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Netanyahu’s Office Denies Broadcaster’s Claim That PM Has Formally Requested Immunity

© AFP 2023 / GALI TIBBONIsraeli Prime Minister Benjamin Netanyahu speaks during a meeting of the right-wing bloc at the Knesset (Israeli parliament) in Jerusalem on 20 November 2019.
Israeli Prime Minister Benjamin Netanyahu speaks during a meeting of the right-wing bloc at the Knesset (Israeli parliament) in Jerusalem on 20 November 2019.  - Sputnik International
The Israeli prime minister was indicted last month on charges of bribery, corruption, and breach of trust, but managed to retain the leadership of the governing Likud party earlier this month. He has been expected to formally ask the parliament to grant him immunity by a January 1 deadline to avoid trial.

Israeli Prime Minister Benjamin Netanyahu has not made a formal request for immunity from the country's parliament, the prime minister's office said late Monday.

A spokesperson for Knesset Speaker Yuli Edelstein cited by The Times of Israel also denied that the prime minister had made any such request.

Earlier Monday, the Hebrew-language broadcaster Channel 13 reported that Netanyahu had made a formal request for immunity from prosecution with Israel’s parliament.

Netanyahu’s Legal Troubles

Netanyahu was formally indicted on charges of corruption and breach of trust in November, with prosecutors accusing him of accepting expensive gifts in exchange for political favours and of illegally seeking to influence the media to run positive coverage of his premiership. The prime minister denies any wrong-doing and claims his indictment is a “witch hunt” and “attempted coup” by his political opponents.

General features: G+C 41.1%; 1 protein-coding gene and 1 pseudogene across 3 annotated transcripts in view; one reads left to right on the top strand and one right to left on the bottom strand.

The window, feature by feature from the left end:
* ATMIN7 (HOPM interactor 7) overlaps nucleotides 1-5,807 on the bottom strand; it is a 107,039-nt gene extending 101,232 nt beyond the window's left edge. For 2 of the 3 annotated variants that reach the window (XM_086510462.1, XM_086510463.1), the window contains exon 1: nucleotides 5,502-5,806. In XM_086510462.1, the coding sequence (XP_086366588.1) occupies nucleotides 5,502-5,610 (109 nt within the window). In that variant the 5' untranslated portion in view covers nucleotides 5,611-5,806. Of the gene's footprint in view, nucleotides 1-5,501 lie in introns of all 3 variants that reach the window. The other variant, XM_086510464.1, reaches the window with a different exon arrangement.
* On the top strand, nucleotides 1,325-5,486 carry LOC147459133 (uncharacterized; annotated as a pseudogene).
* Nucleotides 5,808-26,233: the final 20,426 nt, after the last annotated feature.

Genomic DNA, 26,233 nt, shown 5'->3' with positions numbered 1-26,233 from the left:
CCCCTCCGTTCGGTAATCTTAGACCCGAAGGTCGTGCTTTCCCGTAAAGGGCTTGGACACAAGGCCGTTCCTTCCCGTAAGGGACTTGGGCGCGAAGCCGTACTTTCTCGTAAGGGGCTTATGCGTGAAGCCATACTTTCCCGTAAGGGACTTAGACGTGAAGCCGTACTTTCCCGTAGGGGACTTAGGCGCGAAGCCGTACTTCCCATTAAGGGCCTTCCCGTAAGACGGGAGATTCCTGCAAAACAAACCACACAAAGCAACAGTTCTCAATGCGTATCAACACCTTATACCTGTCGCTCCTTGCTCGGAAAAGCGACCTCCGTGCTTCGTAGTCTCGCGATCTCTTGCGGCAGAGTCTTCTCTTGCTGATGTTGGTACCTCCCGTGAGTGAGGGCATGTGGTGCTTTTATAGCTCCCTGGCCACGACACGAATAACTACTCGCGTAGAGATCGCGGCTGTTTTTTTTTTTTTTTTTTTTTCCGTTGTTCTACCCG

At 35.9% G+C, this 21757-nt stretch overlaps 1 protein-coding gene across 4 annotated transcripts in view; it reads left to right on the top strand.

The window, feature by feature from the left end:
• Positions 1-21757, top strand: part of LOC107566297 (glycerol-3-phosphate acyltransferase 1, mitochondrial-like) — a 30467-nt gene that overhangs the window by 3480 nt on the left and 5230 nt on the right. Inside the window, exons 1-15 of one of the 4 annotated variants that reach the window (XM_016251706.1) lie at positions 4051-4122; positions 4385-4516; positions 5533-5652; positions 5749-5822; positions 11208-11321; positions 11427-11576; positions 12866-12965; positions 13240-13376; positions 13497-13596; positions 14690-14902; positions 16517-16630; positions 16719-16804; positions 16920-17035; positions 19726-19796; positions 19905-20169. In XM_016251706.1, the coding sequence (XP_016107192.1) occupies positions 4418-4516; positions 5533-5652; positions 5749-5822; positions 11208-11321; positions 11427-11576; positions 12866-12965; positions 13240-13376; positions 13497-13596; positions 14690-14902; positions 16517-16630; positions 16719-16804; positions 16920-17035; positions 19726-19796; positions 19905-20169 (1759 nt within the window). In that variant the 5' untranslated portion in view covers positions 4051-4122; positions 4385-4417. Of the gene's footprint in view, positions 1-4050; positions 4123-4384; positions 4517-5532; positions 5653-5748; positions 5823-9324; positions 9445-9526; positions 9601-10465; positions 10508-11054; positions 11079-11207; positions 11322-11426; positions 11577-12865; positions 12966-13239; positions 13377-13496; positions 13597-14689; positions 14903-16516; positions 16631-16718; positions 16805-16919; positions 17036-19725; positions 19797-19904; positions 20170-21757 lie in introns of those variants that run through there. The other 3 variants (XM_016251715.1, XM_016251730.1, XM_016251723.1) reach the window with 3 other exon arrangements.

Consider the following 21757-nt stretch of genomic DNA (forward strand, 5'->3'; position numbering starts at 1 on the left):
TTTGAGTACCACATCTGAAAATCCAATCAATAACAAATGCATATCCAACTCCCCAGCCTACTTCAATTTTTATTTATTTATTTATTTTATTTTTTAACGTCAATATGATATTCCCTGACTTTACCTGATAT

On Sunday, Netanyahu hinted that he may formally request immunity from prosecution, telling supporters that immunity was “a cornerstone of democracy,” but added that the “only immunity” he was seeking was “immunity from idle propaganda.”

Netanyahu has until January 1 to formally request immunity, and would require the support of 61 members of Israel’s 120-seat Knesset for immunity to be approved. The prime minister’s party, Likud, has 32 seats in the Knesset, and his alliance of religious and right-wing nationalist parties remains five seats shorts of a majority, meaning half a dozen opposition parties would need to approve immunity to prevent a trial.

Israel has been stuck in an unprecedented political stalemate since legislative elections in April, in which Netanyahu and Likud failed to cobble together a governing coalition. This led to new snap elections in September, where Netanyahu again failed to put together a coalition. Israelis are set to go to the polls for a third time in March 2020. Until then, Netanyahu is serving as head of a caretaker government.

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